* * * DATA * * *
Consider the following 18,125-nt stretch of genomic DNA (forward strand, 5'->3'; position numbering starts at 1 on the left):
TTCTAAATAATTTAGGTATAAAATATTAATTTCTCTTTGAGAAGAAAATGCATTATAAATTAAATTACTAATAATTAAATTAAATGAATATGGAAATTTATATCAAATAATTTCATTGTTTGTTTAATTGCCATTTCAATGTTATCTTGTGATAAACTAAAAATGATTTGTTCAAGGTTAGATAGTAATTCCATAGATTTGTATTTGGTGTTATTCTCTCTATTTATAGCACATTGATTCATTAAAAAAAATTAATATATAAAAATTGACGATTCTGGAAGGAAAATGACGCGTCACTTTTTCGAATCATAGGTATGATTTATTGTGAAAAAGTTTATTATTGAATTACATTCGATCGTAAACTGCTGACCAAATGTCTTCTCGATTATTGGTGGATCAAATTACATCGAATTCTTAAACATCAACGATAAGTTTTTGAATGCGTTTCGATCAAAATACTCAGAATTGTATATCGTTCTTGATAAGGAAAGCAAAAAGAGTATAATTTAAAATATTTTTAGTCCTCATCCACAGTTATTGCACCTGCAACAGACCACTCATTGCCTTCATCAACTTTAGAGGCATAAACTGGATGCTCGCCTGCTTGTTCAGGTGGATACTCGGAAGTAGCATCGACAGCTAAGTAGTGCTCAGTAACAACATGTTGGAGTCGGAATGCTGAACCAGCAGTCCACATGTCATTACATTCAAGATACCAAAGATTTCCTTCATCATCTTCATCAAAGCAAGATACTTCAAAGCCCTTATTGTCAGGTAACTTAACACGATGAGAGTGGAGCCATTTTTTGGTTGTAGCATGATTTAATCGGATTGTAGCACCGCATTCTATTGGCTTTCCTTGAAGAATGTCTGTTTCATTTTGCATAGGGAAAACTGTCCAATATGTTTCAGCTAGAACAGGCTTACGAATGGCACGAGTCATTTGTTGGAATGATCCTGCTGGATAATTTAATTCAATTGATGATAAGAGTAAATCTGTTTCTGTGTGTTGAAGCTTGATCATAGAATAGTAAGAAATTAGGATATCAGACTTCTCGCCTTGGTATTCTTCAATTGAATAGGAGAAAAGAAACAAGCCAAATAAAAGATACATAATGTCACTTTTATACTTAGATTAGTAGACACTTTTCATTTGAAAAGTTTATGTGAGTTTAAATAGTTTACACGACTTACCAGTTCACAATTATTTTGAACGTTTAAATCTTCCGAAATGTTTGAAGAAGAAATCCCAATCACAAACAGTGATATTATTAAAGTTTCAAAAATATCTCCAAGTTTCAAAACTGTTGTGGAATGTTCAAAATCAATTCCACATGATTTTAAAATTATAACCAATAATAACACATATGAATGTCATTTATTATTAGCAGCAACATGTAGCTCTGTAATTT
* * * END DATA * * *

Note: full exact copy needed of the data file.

Consider the following 18,125-nt stretch of genomic DNA (forward strand, 5'->3'; position numbering starts at 1 on the left):
TTCTAAATAATTTAGGTATAAAATATTAATTTCTCTTTGAGAAGAAAATGCATTATAAATTAAATTACTAATAATTAAATTAAATGAATATGGAAATTTATATCAAATAATTTCATTGTTTGTTTAATTGCCATTTCAATGTTATCTTGTGATAAACTAAAAATGATTTGTTCAAGGTTAGATAGTAATTCCATAGATTTGTATTTGGTGTTATTCTCTCTATTTATAGCACATTGATTCATTAAAAAAAATTAATATATAAAAATTGACGATTCTGGAAGGAAAATGACGCGTCACTTTTTCGAATCATAGGTATGATTTATTGTGAAAAAGTTTATTATTGAATTACATTCGATCGTAAACTGCTGACCAAATGTCTTCTCGATTATTGGTGGATCAAATTACATCGAATTCTTAAACATCAACGATAAGTTTTTGAATGCGTTTCGATCAAAATACTCAGAATTGTATATCGTTCTTGATAAGGAAAGCAAAAAGAGTATAATTTAAAATATTTTTAGTCCTCATCCACAGTTATTGCACCTGCAACAGACCACTCATTGCCTTCATCAACTTTAGAGGCATAAACTGGATGCTCGCCTGCTTGTTCAGGTGGATACTCGGAAGTAGCATCGACAGCTAAGTAGTGCTCAGTAACAACATGTTGGAGTCGGAATGCTGAACCAGCAGTCCACATGTCATTACATTCAAGATACCAAAGATTTCCTTCATCATCTTCATCAAAGCAAGATACTTCAAAGCCCTTATTGTCAGGTAACTTAACACGATGAGAGTGGAGCCATTTTTTGGTTGTAGCATGATTTAATCGGATTGTAGCACCGCATTCTATTGGCTTTCCTTGAAGAATGTCTGTTTCATTTTGCATAGGGAAAACTGTCCAATATGTTTCAGCTAGAACAGGCTTACGAATGGCACGAGTCATTTGTTGGAATGATCCTGCTGGATAATTTAATTCAATTGATGATAAGAGTAAATCTGTTTCTGTGTGTTGAAGCTTGATCATAGAATAGTAAGAAATTAGGATATCAGACTTCTCGCCTTGGTATTCTTCAATTGAATAGGAGAAAAGAAACAAGCCAAATAAAAGATACATAATGTCACTTTTATACTTAGATTAGTAGACACTTTTCATTTGAAAAGTTTATGTGAGTTTAAATAGTTTACACGACTTACCAGTTCACAATTATTTTGAACGTTTAAATCTTCCGAAATGTTTGAAGAAGAAATCCCAATCACAAACAGTGATATTATTAAAGTTTCAAAAATATCTCCAAGTTTCAAAACTGTTGTGGAATGTTCAAAATCAATTCCACATGATTTTAAAATTATAACCAATAATAACACATATGAATGTCATTTATTATTAGCAGCAACATGTAGCTCTGTAATTT